If you’re on twitter, you’ve seen them. Any play on “Stuff my Dad says”, “Stuff Nobody Says”, or even “Stuff Runners Say”. How about “Stuff the Bible Doesn’t Say?” Let’s be honest here, most Christians don’t spend time in the word. I’m not talking about listening to someone else tell them what it means, I mean actually reading, learning, and studying the word. This isn’t meant as a guilt trip, but it is what it is. Most polls show that less than 10% of professing Christians have read the entire Bible. If you ever wondered how so much goofiness gets passed off in the name of Christianity, that would be a good place to start. Where do the other 90% get their info from if not from the inspired/inerrant word of God? Well, they either hear it from someone else, they make it up as they go along, or they defer to what they feel (The good old “quiver in the liver”.) Over the next several posts, I’ll look at some of the most popular verses that simply do not say what people try to make them say. In other words, “Stuff the Bible Doesn’t Say.”
“Sometimes the immature
Christian suffers bitter disappointment not because
God failed to keep His promises, but because wellmeaning Christians made promises “for” God that
God Himself never authorized.” – R.C. Sproul
Here’s the problem; The majority of believers simply do not study the Bible, so they take a verse here and there and then when God doesn’t deliver on the promises they’ve claimed for themselves, they believe God has “failed” them. If you don’t think poor biblical interpretation is dangerous, then you’ve never met someone disillusioned with the church who leaves due to God’s “failing” them.
Here are some principals for solid, biblical interpretation as we move forward over the next few weeks:
1. Exegesis: This is from the greek ἐξηγεῖσθαι, EK or EX meaning “out from”. In short, this is deriving your meaning of a biblical text FROM the text itself. You let the text speak for itself, in context. This is GOOD.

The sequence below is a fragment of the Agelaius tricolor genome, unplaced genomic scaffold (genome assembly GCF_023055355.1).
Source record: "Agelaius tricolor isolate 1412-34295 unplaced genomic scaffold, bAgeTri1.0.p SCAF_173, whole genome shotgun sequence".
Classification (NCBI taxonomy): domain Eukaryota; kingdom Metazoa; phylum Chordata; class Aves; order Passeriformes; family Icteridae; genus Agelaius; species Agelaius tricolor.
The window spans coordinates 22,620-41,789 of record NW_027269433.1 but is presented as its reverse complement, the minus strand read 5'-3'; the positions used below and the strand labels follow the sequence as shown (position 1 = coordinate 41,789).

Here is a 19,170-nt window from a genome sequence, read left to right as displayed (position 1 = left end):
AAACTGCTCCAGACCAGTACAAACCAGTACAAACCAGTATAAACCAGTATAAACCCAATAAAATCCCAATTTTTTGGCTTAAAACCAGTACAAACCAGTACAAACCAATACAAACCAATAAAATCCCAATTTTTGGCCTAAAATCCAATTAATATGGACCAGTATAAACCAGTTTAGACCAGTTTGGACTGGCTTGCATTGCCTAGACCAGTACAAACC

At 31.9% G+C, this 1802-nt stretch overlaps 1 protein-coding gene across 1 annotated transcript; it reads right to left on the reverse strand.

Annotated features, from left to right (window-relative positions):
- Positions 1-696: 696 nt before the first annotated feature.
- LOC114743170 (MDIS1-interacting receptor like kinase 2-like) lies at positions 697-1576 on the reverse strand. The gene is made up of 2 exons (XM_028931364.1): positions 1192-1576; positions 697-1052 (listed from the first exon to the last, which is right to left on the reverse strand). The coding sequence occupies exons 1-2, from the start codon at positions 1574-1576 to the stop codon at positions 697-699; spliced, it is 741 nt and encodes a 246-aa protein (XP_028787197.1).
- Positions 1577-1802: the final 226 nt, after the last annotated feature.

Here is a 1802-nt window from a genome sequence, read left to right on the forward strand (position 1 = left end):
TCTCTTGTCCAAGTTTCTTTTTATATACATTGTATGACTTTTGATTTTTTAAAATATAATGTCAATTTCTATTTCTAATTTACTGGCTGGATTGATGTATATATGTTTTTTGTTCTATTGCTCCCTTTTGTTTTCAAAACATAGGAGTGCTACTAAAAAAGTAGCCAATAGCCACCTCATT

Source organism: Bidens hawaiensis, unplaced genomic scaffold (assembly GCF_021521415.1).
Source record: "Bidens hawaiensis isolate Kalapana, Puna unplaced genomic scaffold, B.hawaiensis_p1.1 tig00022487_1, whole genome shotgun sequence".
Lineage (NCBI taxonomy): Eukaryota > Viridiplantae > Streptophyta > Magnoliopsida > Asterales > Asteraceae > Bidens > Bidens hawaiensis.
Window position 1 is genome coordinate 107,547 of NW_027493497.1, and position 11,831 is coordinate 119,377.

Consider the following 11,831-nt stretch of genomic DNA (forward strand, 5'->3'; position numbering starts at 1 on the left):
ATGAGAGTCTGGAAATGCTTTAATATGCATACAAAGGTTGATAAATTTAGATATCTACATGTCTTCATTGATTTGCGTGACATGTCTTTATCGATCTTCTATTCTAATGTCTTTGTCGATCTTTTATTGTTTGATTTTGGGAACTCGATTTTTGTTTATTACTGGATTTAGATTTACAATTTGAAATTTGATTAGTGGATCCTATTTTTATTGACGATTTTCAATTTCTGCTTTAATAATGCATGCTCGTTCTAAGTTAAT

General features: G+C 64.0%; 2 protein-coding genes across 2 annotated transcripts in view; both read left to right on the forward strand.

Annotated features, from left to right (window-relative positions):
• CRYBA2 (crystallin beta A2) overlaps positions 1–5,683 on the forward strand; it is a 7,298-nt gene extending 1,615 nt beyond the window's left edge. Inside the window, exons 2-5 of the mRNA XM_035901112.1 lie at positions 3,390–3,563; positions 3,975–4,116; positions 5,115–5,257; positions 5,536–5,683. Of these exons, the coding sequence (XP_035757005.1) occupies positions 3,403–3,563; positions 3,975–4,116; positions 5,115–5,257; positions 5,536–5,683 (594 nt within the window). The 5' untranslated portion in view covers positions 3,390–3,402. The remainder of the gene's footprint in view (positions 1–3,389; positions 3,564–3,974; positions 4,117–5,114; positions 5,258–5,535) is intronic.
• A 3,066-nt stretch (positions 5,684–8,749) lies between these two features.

2. Eisegesis: From the greek εἰς (EIS), meaning “into”. This is taking something from OUTSIDE the text and putting it INTO the actual text. This is BAD.
3. And somewhat tongue-in-cheek, I’ll offer up “Narcigesis” This is narcissistic eisegesis, where the reader/preacher inserts THEMSELVES (and their subjective life experiences, opinions, goals, etc. to the objective truth of scripture). This is BAD.
With that, I ask that you open your Bible and get into God’s word. Read it! In Context! In whole! I’m probably going to step on some toes by going after popular “life verses”. For that I offer no apology. Get into the word and see what the text actually says, not what we want it to say.
“I can do all things through Christ who strengthens me.” – Philippians 4:13
1. First, let’s try Exegesis: Let’s let the text speak for itself;
παντα ισχυω εν τω ενδυναμουτι με χριστω (Literally; I am strong for all (these) things in (he) who empowers me, Christ.)
Who is speaking here? Paul
Who is he speaking to? The church in Philippi.
Why is he speaking to them? What is the CONTEXT? What is this letter to the church in Philippi about? At the very least, read the entire chapter. Better yet, Philippians only has 4 chapters, read the entire letter! Here’s a summary:
Paul is writing to the church in Philippi (the Philippians). This is a church he had a great history with. It was a church he had founded (the first in Europe), and they had been longtime supporters of his continued ministry. As Paul writes this letter, he is in prison. He has just received a gift from the church in Philippi, delivered by one of their members, Epaphroditus. Among other things, this letter is to thank them for that gift, and to encourage them in their continued work. Paul spends the first part of this letter reflecting on his imprisonment; how it has meant progress for the gospel (1:12-18), how to live is Christ (1:19-26), examples of humble service (Ch 2). This brings us to our target chapter; Chapter 4, where Paul is thanking the church for their gift: